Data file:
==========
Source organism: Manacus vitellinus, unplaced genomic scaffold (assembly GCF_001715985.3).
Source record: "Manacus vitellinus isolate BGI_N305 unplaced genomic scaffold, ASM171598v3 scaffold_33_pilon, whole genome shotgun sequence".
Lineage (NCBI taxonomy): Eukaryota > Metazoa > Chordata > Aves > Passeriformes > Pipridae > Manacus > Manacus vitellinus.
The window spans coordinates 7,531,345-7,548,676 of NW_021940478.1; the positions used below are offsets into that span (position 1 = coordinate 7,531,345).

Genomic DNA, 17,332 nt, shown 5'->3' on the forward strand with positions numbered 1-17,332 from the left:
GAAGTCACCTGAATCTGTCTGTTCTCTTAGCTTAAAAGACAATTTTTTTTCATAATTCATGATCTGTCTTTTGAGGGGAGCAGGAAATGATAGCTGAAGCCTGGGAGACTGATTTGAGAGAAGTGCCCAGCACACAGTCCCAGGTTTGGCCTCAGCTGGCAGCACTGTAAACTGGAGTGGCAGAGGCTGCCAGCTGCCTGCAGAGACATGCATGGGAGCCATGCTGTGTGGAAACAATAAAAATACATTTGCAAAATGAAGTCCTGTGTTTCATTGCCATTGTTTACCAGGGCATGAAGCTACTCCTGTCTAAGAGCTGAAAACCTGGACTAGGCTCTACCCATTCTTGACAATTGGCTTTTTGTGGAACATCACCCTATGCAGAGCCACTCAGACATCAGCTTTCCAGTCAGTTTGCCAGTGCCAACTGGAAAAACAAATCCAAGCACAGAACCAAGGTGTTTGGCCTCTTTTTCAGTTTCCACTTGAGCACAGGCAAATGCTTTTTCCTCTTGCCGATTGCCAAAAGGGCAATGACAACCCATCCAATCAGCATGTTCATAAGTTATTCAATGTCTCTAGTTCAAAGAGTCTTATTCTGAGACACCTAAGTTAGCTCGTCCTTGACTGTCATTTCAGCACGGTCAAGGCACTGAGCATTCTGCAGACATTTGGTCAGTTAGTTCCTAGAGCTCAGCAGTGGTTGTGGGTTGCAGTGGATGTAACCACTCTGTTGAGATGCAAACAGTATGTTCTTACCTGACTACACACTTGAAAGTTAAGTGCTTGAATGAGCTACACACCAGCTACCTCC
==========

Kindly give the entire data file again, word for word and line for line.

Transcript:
Source organism: Manacus vitellinus, unplaced genomic scaffold (assembly GCF_001715985.3).
Source record: "Manacus vitellinus isolate BGI_N305 unplaced genomic scaffold, ASM171598v3 scaffold_33_pilon, whole genome shotgun sequence".
Lineage (NCBI taxonomy): Eukaryota > Metazoa > Chordata > Aves > Passeriformes > Pipridae > Manacus > Manacus vitellinus.
The window spans coordinates 7,531,345-7,548,676 of NW_021940478.1; the positions used below are offsets into that span (position 1 = coordinate 7,531,345).

Genomic DNA, 17,332 nt, shown 5'->3' on the forward strand with positions numbered 1-17,332 from the left:
GAAGTCACCTGAATCTGTCTGTTCTCTTAGCTTAAAAGACAATTTTTTTTCATAATTCATGATCTGTCTTTTGAGGGGAGCAGGAAATGATAGCTGAAGCCTGGGAGACTGATTTGAGAGAAGTGCCCAGCACACAGTCCCAGGTTTGGCCTCAGCTGGCAGCACTGTAAACTGGAGTGGCAGAGGCTGCCAGCTGCCTGCAGAGACATGCATGGGAGCCATGCTGTGTGGAAACAATAAAAATACATTTGCAAAATGAAGTCCTGTGTTTCATTGCCATTGTTTACCAGGGCATGAAGCTACTCCTGTCTAAGAGCTGAAAACCTGGACTAGGCTCTACCCATTCTTGACAATTGGCTTTTTGTGGAACATCACCCTATGCAGAGCCACTCAGACATCAGCTTTCCAGTCAGTTTGCCAGTGCCAACTGGAAAAACAAATCCAAGCACAGAACCAAGGTGTTTGGCCTCTTTTTCAGTTTCCACTTGAGCACAGGCAAATGCTTTTTCCTCTTGCCGATTGCCAAAAGGGCAATGACAACCCATCCAATCAGCATGTTCATAAGTTATTCAATGTCTCTAGTTCAAAGAGTCTTATTCTGAGACACCTAAGTTAGCTCGTCCTTGACTGTCATTTCAGCACGGTCAAGGCACTGAGCATTCTGCAGACATTTGGTCAGTTAGTTCCTAGAGCTCAGCAGTGGTTGTGGGTTGCAGTGGATGTAACCACTCTGTTGAGATGCAAACAGTATGTTCTTACCTGACTACACACTTGAAAGTTAAGTGCTTGAATGAGCTACACACCAGCTACCTCC